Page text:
Canberra-based Seeing Machines is forecasting revenue for the full year ended June 2016 of $33.6 million – a 78 per cent rise from the previous financial year’s total of $18.9 million.
These figures exclude a $2.4 million research and development tax incentive received from the Australian Government as a refund on its eligible expenditure in the past financial year.
The growth was driven by a deal with Caterpillar (Cat), which involved a one-off licence fee payment of $21.8 million.
In September 2015, Seeing Machines signed an exclusive partnership agreement with Cat for the use of one of its products, Driver Safety System (DSS), in the vocational fields of mining, construction, quarrying, forestry and others.
Under the terms of the deal, Cat took over all costs and commercial responsibilities for the manufacturing, marketing, sales, field support and remote monitoring of the DSS product.
On top of the licence fee, Seeing Machines also receives between 10 to 20 per cent of each unit sold. This saw it earn royalties of $USD400,000 ($AUD527,000) and $USD150,000 ($AUD198,000) in the first and second quarters of 2016 respectively.
“The agreement with Caterpillar is a classic ‘win/win’,” Seeing Machines COO Paul Angelatos told Quarry.
“Caterpillar has the rights to our world leading driver monitoring safety technology which they in turn offer to their customers in a number of industrial fields.
“Caterpillar have for decades been a leader in safety technology and this deal helps to cement that reputation.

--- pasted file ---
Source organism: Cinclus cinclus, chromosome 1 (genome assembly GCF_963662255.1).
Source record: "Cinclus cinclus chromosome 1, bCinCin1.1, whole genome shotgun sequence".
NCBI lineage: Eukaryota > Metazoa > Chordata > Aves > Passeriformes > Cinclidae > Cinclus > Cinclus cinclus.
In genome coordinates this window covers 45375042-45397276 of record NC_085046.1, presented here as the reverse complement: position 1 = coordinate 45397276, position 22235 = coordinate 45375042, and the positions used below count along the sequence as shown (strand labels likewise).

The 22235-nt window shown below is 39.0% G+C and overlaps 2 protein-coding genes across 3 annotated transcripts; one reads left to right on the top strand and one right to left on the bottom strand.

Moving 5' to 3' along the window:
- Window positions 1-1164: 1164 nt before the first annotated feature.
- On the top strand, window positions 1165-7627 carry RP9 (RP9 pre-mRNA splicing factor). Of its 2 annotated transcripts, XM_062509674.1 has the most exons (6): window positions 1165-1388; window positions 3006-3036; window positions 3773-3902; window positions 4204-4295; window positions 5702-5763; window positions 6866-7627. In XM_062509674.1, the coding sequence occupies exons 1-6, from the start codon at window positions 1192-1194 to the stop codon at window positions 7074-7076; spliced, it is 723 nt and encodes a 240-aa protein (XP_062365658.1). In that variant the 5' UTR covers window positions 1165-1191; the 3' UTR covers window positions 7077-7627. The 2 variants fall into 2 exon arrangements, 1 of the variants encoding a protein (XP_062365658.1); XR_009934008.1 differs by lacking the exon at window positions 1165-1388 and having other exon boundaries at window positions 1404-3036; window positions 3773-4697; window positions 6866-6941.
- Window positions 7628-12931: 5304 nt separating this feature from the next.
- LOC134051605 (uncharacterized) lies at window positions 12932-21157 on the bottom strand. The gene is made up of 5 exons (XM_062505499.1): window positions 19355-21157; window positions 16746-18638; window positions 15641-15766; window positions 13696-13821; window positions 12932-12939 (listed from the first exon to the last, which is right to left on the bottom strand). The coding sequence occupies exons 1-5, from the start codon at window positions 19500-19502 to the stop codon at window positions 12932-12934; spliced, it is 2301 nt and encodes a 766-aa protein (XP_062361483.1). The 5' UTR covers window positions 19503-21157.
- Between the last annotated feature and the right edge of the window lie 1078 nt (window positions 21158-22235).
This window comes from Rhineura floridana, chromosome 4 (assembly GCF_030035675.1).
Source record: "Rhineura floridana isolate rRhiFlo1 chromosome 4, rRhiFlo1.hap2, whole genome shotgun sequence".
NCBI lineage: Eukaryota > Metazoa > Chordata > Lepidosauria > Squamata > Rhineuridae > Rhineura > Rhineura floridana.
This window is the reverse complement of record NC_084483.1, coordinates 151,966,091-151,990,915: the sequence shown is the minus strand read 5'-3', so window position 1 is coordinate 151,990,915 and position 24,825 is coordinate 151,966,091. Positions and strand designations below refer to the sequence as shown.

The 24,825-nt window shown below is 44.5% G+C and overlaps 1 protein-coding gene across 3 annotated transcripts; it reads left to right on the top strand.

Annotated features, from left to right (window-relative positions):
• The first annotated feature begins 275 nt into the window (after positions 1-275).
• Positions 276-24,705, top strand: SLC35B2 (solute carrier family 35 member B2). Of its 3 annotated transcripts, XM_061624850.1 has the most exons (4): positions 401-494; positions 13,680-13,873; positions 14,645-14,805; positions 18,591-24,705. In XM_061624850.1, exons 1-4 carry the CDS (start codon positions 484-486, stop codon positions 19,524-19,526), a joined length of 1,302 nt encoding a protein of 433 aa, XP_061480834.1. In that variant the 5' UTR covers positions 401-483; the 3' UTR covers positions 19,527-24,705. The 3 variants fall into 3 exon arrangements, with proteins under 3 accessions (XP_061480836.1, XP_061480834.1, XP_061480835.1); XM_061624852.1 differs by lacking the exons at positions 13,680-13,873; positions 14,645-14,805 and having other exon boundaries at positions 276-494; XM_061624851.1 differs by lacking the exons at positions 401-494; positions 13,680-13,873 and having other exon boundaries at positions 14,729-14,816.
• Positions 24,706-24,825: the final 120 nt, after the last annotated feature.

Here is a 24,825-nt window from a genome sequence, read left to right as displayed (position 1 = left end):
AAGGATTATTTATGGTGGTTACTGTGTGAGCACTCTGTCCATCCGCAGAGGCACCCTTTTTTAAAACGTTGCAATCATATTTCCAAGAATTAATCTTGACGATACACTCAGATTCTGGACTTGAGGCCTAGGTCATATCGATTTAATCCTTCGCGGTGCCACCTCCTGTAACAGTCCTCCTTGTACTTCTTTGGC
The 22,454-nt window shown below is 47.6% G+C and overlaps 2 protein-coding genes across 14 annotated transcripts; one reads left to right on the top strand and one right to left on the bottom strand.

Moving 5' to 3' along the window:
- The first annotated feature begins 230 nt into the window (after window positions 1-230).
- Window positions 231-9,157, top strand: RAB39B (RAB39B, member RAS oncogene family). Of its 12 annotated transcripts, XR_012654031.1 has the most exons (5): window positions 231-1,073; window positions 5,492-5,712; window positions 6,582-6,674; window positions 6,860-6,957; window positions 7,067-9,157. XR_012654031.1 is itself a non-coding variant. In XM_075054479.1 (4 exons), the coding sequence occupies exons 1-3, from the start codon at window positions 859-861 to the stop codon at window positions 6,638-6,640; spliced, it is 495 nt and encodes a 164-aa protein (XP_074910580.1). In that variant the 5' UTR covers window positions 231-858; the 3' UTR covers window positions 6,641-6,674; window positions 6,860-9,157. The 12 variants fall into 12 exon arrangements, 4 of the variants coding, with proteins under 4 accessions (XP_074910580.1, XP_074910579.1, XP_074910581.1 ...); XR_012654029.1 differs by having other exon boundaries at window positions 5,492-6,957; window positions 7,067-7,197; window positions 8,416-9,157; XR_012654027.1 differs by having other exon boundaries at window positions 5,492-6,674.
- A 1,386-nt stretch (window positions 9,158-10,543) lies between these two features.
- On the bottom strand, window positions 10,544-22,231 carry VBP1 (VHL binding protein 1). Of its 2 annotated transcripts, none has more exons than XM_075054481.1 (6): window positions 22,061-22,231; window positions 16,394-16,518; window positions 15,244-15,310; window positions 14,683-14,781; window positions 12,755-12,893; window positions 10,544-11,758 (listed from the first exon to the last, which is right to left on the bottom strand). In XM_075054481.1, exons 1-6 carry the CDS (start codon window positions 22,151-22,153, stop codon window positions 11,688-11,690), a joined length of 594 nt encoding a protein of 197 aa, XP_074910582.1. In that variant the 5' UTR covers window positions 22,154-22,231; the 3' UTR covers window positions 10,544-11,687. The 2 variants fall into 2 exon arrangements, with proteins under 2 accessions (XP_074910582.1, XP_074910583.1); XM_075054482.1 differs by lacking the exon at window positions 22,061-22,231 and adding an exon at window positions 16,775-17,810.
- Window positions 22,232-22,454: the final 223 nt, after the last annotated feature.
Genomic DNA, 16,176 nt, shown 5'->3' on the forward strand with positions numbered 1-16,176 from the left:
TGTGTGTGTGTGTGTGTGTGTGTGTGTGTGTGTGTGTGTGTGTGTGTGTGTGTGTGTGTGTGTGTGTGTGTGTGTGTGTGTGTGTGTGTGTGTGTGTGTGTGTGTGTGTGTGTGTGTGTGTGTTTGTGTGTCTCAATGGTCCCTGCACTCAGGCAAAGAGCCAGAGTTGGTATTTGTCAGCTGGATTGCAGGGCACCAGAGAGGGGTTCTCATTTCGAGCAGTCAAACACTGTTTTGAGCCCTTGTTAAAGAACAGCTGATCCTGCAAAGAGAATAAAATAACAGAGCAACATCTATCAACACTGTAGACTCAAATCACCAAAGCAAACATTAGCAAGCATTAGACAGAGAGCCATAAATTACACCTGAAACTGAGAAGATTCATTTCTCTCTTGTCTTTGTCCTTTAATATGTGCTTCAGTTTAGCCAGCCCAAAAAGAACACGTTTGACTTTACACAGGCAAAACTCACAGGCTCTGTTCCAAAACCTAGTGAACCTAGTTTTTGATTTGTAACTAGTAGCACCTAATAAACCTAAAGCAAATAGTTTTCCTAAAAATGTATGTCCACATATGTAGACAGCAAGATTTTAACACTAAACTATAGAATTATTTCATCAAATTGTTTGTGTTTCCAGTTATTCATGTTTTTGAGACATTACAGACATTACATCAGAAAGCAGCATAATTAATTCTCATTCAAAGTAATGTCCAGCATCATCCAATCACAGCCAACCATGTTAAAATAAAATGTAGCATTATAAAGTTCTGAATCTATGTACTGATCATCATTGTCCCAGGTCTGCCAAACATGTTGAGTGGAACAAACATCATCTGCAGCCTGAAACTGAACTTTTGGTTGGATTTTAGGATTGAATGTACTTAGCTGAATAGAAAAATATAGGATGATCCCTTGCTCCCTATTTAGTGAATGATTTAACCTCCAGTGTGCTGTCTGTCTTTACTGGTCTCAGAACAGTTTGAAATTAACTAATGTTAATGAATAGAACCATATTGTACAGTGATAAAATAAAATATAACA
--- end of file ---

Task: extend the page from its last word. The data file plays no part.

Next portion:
“For Seeing Machines, it means that we can now distribute and support our products through a global network of dealers.”
Development for the DSS began in 1999 with the first mining customer deploying the finished product in 2008.
The technology uses vision-based driver monitoring, which involves a camera continuously observing and interpreting driver head, face and eye behaviour. It also tracks their gaze in real time to determine where they are looking.
The device has health and safety applications in sectors that use off-road vehicles, such as quarrying, because it can detect if a driver is becoming sleepy by monitoring eyelid activity and can wake them up to avoid accidents at the wheel. In the future it may even predict when they will fall asleep.
It also knows if a driver’s attention is dangerously diverted and can even recognise crucial mental and physical impairment, according to information on the company’s website.
Cat channel manager Jeremy Terpstra told Quarry that not a lot of staff training is needed when setting up the equipment.
“The DSS is non-intrusive and requires no interaction from vehicle operators – they get in and drive as they normally would,” he said.
“Leading up to the deployment of the technology, Seeing Machines has developed operator, technician and management training plans that ensure maximum value is extracted from an organisation’s investment to improve safety through the use of DSS.”
As of 1 August, Seeing Machines had 164 employees, including 115 in Australia, and locations overseas in the US and Chile.
Angelatos said the largest Cat customer in Australia is BHP-Billiton, which runs iron ore mines.
“BHP-Billiton were an early adopter of the technology and have been a leader in the mining industry in relation to fatigue management,” he added.